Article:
Claiming an Education: Early Black American Humanists
This exhibit explores the growth of the humanities in the community, from the perspective of the Black Americans who first studied and worked in and around Athens County.
Central figures in this exhibit include John Newton Templeton, who in 1828 became the university’s first Black American graduate, and Martha Jane Hunley Blackburn, who was the first Black American woman to graduate, having had to find her own housing in Athens during her stay.
“The exhibit also spotlights institutions such as the Albany Enterprise Academy, an academy founded in 1863 so Black students would have access to higher education. Finally, space is given to discussion of Black American literature penned by educators and storytellers from the region.
Eventually, freedom from bondage and personal connections led to the creation of Black American and mixed-raced communities throughout the Ohio River Valley. John Newton Templeton became the first Black American to earn an advanced degree in Ohio and is believed to be the fourth Black college graduate in the country.
Milton Holland formed a Black military unit in Albany, the Attucks Guard, training his men at the Athens fairgrounds. Joseph Corbin Carter started as a teaching assistant at the age of 15 and and went on the help create University of Arkansas at Pine Bluff.
John McHenry Jones published the novel Hearts of Gold, challenging conventional thinking about a range of topics including racism, systemic injustice, lynchings, interracial relationships, and forced labor. James Edwin Campbell moved to Chicago and became a staff writer for the Chicago Times-Herald and wrote two volumes of poetry.
Olivia Davidson built the Tuskegee Institute with her husband Booker T. Washington. Connie Perdreau pursued groundbreaking research in the area of Black history of Ohio University and Southeast Ohio. Edwin Curmie Price became Ohio University’s first Black faculty member when he was hired by the English Department in 1963.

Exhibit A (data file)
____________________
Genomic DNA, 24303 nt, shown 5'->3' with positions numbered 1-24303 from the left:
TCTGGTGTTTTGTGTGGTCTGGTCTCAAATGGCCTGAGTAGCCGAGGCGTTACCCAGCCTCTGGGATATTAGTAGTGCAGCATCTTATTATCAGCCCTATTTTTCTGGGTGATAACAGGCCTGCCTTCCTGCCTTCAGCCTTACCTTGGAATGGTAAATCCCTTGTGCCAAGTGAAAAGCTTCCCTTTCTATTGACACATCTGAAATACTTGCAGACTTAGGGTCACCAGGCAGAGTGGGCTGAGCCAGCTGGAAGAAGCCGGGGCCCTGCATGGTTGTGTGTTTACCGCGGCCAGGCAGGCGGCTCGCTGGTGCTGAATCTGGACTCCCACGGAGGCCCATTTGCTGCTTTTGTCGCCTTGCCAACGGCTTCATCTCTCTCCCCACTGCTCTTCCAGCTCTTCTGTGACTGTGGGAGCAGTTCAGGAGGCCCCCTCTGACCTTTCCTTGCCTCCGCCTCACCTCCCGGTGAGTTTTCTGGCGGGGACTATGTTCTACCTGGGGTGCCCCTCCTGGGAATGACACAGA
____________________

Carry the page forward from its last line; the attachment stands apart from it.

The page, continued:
Barbara Ross-Lee was born in 1942 and determined to pursue a career in medicine at a time when there were few female physicians. Carolyn Lewis was born in heavily segregated Bluefield, West Virginia, and in 1971 she became the first Black woman to graduate from the Perley I Reed School of Journalism at West Virginia University.
On Dec. 1, 1968, a group presented then Ohio University President Vernon Alden with a list of six demands. One of those demands was for a Black “curriculum with full University accreditation, which would be created, administered, and directed by black professors and students.”
From about 1850 to 1863 Albany, Ohio, located about ten miles from Athens, served as an important station on the Underground Railroad. The town became a regional educational hub as well as a safe place for free Black Americans, including freedom seekers, and recently freed Black Americans, to settle, and soon a community was established.
Charles Smith's play Free Man of Color dramatizes the life of John Newton Templeton, a freed person and the first Black man to graduate from Ohio University. Virginia Hamilton was an internationally celebrated children’s book author. Zakes Mda is an acclaimed and prolific novelist, playwright, painter, and poet with several ties to Athens, Ohio.
Several prominent Black journalists began their careers at Ohio University. One of the first Black graduates of the university’s E.W. Scripps School of Journalism was Alvin C. Adams, Jr., followed by columnist Clarence Page. Eddith Dashiell is the director of the E.W. Scripps School of Journalism.
Mount Zion Baptist Church, at the intersection of Carpenter and Congress Streets in Athens, served as a central religious institution and gathering place for southeastern Ohio’s Black community for most of the 20th century. In 2013, the Mount Zion Baptist Church Preservation Society was formed to restore and maintain the building as a Black cultural, educational, and arts center.
The Multicultural Genealogical Center in Chesterhill, Ohio, is a major repository for research about Black history in southeastern Ohio. Nelsonville, Ohio, native Ada-Woodson Adams (1939- ) and her late husband Alvin C. Adams were among the many people who co-founded the center to retrieve and preserve documents that might otherwise have been lost or ignored.